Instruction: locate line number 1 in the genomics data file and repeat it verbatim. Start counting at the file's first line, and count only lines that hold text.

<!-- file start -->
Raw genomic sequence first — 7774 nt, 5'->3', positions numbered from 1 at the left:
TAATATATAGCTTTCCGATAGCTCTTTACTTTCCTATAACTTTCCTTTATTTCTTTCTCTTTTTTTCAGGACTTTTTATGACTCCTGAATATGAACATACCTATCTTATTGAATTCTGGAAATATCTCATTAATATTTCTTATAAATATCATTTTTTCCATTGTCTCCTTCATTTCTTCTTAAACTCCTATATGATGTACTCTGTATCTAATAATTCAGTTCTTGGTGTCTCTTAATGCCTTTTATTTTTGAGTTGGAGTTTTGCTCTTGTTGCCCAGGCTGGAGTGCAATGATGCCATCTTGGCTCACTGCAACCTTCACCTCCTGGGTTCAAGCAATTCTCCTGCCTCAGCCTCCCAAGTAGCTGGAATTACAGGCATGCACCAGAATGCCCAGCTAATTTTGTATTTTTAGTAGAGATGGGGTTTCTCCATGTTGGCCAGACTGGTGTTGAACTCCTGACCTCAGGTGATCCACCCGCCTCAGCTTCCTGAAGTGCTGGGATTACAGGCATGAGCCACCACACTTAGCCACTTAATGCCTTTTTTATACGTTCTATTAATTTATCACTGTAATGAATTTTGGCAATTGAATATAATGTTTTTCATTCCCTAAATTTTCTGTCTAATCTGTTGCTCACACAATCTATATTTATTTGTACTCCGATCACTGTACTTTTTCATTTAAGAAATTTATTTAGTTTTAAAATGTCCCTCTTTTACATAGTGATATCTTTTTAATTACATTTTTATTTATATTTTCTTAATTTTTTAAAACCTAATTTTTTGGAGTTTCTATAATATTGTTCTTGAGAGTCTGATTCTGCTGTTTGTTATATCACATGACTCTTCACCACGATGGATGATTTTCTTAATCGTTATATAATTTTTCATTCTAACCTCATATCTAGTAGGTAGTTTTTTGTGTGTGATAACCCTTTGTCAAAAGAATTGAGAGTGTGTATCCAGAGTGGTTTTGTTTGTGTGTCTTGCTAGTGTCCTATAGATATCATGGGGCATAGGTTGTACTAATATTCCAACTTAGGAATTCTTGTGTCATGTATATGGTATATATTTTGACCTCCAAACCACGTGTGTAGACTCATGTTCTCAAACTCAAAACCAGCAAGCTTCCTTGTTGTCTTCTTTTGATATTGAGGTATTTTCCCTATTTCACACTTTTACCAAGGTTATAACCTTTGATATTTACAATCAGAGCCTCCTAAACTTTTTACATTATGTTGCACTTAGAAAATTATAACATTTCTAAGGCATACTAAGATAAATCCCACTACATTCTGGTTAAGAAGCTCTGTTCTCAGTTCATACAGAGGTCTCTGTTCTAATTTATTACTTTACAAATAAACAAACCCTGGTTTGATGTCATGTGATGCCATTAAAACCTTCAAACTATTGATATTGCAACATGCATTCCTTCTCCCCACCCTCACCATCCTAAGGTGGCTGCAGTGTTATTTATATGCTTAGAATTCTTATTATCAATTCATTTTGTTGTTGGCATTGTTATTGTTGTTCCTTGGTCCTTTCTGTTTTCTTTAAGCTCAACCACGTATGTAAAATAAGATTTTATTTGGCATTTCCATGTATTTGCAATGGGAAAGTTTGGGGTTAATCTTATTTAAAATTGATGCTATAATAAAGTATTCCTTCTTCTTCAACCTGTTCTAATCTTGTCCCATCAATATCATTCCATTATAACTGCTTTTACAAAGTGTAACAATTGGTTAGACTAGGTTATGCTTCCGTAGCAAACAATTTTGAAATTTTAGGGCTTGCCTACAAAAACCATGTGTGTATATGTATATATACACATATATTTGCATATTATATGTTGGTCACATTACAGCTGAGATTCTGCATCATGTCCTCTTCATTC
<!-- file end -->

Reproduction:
Raw genomic sequence first — 7774 nt, 5'->3', positions numbered from 1 at the left: